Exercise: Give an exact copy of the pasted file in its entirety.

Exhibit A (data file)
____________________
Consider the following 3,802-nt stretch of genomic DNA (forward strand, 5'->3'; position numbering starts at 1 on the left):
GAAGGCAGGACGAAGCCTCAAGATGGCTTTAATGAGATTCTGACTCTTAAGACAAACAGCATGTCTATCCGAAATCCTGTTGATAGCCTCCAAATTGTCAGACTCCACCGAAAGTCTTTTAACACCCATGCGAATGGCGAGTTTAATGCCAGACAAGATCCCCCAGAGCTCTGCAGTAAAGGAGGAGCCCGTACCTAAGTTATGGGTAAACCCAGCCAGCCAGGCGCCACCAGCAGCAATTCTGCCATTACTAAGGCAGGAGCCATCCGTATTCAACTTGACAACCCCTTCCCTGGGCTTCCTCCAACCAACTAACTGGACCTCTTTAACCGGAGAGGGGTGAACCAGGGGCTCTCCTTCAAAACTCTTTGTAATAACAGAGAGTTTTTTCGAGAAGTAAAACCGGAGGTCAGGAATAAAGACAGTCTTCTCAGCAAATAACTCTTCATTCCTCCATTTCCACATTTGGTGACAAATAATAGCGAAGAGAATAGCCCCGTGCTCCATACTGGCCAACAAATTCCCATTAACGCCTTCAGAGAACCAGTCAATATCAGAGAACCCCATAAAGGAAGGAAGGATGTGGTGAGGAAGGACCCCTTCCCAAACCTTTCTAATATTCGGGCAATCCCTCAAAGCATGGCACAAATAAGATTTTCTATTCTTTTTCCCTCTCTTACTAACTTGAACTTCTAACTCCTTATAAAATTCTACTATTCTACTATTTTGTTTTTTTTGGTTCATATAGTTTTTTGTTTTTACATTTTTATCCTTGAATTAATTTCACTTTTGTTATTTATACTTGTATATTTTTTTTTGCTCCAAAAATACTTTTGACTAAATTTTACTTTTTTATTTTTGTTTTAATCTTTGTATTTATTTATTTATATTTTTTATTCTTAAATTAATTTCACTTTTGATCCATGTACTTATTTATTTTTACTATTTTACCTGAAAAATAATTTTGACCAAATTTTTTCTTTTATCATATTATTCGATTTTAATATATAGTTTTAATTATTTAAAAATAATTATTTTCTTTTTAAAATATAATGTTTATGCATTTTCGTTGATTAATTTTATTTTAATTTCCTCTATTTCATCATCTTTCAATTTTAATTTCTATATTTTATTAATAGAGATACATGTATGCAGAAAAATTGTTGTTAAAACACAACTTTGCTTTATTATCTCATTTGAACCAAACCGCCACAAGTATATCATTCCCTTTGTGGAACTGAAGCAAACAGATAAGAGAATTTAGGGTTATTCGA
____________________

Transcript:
Consider the following 3,802-nt stretch of genomic DNA (forward strand, 5'->3'; position numbering starts at 1 on the left):
GAAGGCAGGACGAAGCCTCAAGATGGCTTTAATGAGATTCTGACTCTTAAGACAAACAGCATGTCTATCCGAAATCCTGTTGATAGCCTCCAAATTGTCAGACTCCACCGAAAGTCTTTTAACACCCATGCGAATGGCGAGTTTAATGCCAGACAAGATCCCCCAGAGCTCTGCAGTAAAGGAGGAGCCCGTACCTAAGTTATGGGTAAACCCAGCCAGCCAGGCGCCACCAGCAGCAATTCTGCCATTACTAAGGCAGGAGCCATCCGTATTCAACTTGACAACCCCTTCCCTGGGCTTCCTCCAACCAACTAACTGGACCTCTTTAACCGGAGAGGGGTGAACCAGGGGCTCTCCTTCAAAACTCTTTGTAATAACAGAGAGTTTTTTCGAGAAGTAAAACCGGAGGTCAGGAATAAAGACAGTCTTCTCAGCAAATAACTCTTCATTCCTCCATTTCCACATTTGGTGACAAATAATAGCGAAGAGAATAGCCCCGTGCTCCATACTGGCCAACAAATTCCCATTAACGCCTTCAGAGAACCAGTCAATATCAGAGAACCCCATAAAGGAAGGAAGGATGTGGTGAGGAAGGACCCCTTCCCAAACCTTTCTAATATTCGGGCAATCCCTCAAAGCATGGCACAAATAAGATTTTCTATTCTTTTTCCCTCTCTTACTAACTTGAACTTCTAACTCCTTATAAAATTCTACTATTCTACTATTTTGTTTTTTTTGGTTCATATAGTTTTTTGTTTTTACATTTTTATCCTTGAATTAATTTCACTTTTGTTATTTATACTTGTATATTTTTTTTTGCTCCAAAAATACTTTTGACTAAATTTTACTTTTTTATTTTTGTTTTAATCTTTGTATTTATTTATTTATATTTTTTATTCTTAAATTAATTTCACTTTTGATCCATGTACTTATTTATTTTTACTATTTTACCTGAAAAATAATTTTGACCAAATTTTTTCTTTTATCATATTATTCGATTTTAATATATAGTTTTAATTATTTAAAAATAATTATTTTCTTTTTAAAATATAATGTTTATGCATTTTCGTTGATTAATTTTATTTTAATTTCCTCTATTTCATCATCTTTCAATTTTAATTTCTATATTTTATTAATAGAGATACATGTATGCAGAAAAATTGTTGTTAAAACACAACTTTGCTTTATTATCTCATTTGAACCAAACCGCCACAAGTATATCATTCCCTTTGTGGAACTGAAGCAAACAGATAAGAGAATTTAGGGTTATTCGA